foolery vs indulgence what difference

what is difference between foolery and indulgence

English

Etymology

From Middle English foleri, ffollery, equivalent to fool +‎ -ery.

Pronunciation

  • IPA(key): /ˈfuːləɹi/

Noun

foolery (countable and uncountable, plural fooleries)

  1. Foolish behaviour or speech.
    • c. 1601, William Shakespeare, Twelfth Night, Act III, Scene 1, [1]
      Foolery, sir, does walk about the orb like the sun, it shines every where.
    • 1910, John Millington Synge, Deirdre of the Sorrows, in Plays by John M. Synge, London: George Allen & Unwin, 1910, Act I, p. 319, [3]
      Though you think, maybe, young men can do their fill of foolery and there is none to blame them.
    • 1949, George Orwell, Nineteen Eighty-Four, Part Two, Chapter 1, [4]
      He [] hurried off to the Centre, took part in the solemn foolery of a ‘discussion group’ []

Synonyms

  • foolishness

Derived terms

  • April foolery
  • tomfoolery

Translations



English

Etymology

From Middle French indulgence, or its source, Latin indulgentia.

Pronunciation

  • IPA(key): /ɪnˈdʌld͡ʒəns/
  • Hyphenation: in‧dul‧gence

Noun

indulgence (countable and uncountable, plural indulgences)

  1. the act of indulging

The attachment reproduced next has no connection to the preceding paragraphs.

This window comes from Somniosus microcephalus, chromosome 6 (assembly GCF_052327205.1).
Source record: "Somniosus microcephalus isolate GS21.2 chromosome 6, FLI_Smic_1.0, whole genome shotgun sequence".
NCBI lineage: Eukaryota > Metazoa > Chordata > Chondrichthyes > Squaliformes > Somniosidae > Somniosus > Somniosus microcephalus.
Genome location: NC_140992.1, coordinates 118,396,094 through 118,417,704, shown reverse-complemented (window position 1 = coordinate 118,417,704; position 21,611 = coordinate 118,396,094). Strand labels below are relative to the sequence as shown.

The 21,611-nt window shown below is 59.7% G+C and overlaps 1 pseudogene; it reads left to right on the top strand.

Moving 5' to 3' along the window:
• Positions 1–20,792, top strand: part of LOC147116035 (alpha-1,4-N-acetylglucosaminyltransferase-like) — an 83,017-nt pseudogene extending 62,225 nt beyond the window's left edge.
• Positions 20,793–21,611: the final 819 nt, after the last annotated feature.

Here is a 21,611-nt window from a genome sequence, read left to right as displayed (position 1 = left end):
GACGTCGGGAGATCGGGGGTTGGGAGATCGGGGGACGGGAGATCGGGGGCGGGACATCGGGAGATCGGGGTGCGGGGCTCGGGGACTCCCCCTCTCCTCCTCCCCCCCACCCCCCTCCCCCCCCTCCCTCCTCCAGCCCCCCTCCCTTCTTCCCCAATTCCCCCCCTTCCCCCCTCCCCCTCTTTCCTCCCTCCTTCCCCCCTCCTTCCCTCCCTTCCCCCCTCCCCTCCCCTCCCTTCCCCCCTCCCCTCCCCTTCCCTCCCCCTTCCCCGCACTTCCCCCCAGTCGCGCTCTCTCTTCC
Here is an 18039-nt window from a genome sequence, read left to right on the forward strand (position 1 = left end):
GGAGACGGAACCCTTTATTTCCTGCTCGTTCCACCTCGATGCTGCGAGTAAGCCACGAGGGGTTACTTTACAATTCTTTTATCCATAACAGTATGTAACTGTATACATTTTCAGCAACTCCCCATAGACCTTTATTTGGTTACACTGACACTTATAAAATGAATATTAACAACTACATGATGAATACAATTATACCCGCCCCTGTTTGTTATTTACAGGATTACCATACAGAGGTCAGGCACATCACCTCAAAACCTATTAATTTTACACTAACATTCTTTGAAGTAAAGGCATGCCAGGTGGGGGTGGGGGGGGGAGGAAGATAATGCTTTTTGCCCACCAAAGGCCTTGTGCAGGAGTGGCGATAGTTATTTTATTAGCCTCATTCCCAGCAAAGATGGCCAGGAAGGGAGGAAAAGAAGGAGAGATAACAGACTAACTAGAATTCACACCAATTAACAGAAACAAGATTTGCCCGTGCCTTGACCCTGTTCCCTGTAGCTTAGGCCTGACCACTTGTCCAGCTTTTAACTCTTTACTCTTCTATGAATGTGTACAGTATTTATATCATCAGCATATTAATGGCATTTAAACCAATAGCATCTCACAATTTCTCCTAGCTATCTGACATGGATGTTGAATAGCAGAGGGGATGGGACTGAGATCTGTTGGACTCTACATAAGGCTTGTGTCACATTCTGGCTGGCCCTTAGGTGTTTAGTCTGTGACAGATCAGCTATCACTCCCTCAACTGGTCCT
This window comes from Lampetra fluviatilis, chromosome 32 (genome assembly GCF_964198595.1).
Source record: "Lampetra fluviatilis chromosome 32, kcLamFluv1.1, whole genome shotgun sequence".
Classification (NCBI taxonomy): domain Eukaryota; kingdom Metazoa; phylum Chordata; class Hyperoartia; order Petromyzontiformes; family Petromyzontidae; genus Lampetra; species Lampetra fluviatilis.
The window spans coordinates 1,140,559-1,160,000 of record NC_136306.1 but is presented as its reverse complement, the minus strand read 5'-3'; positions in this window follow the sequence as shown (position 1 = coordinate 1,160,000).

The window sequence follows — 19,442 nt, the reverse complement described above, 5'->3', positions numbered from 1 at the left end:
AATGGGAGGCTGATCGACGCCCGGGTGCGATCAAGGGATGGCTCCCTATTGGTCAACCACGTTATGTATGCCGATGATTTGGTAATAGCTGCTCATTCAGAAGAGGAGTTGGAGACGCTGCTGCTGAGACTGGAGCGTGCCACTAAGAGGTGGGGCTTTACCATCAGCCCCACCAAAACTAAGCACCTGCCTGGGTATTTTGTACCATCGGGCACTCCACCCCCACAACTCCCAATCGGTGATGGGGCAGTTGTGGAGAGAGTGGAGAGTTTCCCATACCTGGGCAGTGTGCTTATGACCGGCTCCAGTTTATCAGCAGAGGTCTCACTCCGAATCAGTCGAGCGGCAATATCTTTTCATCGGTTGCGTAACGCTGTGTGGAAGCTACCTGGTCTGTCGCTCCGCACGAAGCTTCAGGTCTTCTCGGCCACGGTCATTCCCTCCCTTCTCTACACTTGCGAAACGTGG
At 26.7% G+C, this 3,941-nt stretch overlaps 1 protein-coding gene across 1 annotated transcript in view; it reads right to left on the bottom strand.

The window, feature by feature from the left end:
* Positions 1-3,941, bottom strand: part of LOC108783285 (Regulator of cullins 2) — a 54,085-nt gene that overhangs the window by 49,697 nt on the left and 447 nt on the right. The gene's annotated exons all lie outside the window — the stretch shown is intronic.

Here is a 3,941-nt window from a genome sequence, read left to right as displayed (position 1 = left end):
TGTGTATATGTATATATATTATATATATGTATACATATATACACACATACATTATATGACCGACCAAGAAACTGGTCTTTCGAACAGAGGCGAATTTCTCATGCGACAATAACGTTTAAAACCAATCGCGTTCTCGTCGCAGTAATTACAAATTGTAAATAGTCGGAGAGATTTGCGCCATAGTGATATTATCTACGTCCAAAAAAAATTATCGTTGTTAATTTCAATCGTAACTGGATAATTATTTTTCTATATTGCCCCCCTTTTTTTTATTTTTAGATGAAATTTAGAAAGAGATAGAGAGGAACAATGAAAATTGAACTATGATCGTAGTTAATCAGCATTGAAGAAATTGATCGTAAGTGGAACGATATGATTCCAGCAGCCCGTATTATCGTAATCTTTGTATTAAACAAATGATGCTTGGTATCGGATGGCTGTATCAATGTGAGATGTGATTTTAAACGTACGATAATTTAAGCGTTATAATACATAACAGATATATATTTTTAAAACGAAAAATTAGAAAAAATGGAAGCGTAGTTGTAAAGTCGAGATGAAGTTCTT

• 1654, Henry Hammond, Of Fundamentals…
      will all they that either through indulgence to others or fondness to any sin in themselves, substitute for repentance any thing that is less than a sincere, uniform resolution of new obedience
  2. tolerance
  3. catering to someone’s every desire
  4. something in which someone indulges
  5. An indulgent act; favour granted; gratification.
    • a. 1729, John Rogers, The Goodness of God a Motive to Repentance
      If all these gracious indulgences are without any effect on us, we must perish in our own folly.
  6. (Roman Catholicism) A pardon or release from the expectation of punishment in purgatory, after the sinner has been granted absolution.
    • 2009, Diarmaid MacCulloch, A History of Christianity, Penguin 2010, p. 555:
      To understand how indulgences were intended to work depends on linking together a number of assumptions about sin and the afterlife, each of which individually makes considerable sense.

Related terms

  • indulge
  • indulgent

Translations

Verb

indulgence (third-person singular simple present indulgences, present participle indulgencing, simple past and past participle indulgenced)

  1. (transitive, Roman Catholic Church) to provide with an indulgence

French

Pronunciation

Noun

indulgence f (plural indulgences)

  1. leniency, clemency
  2. (Roman Catholicism) indulgence

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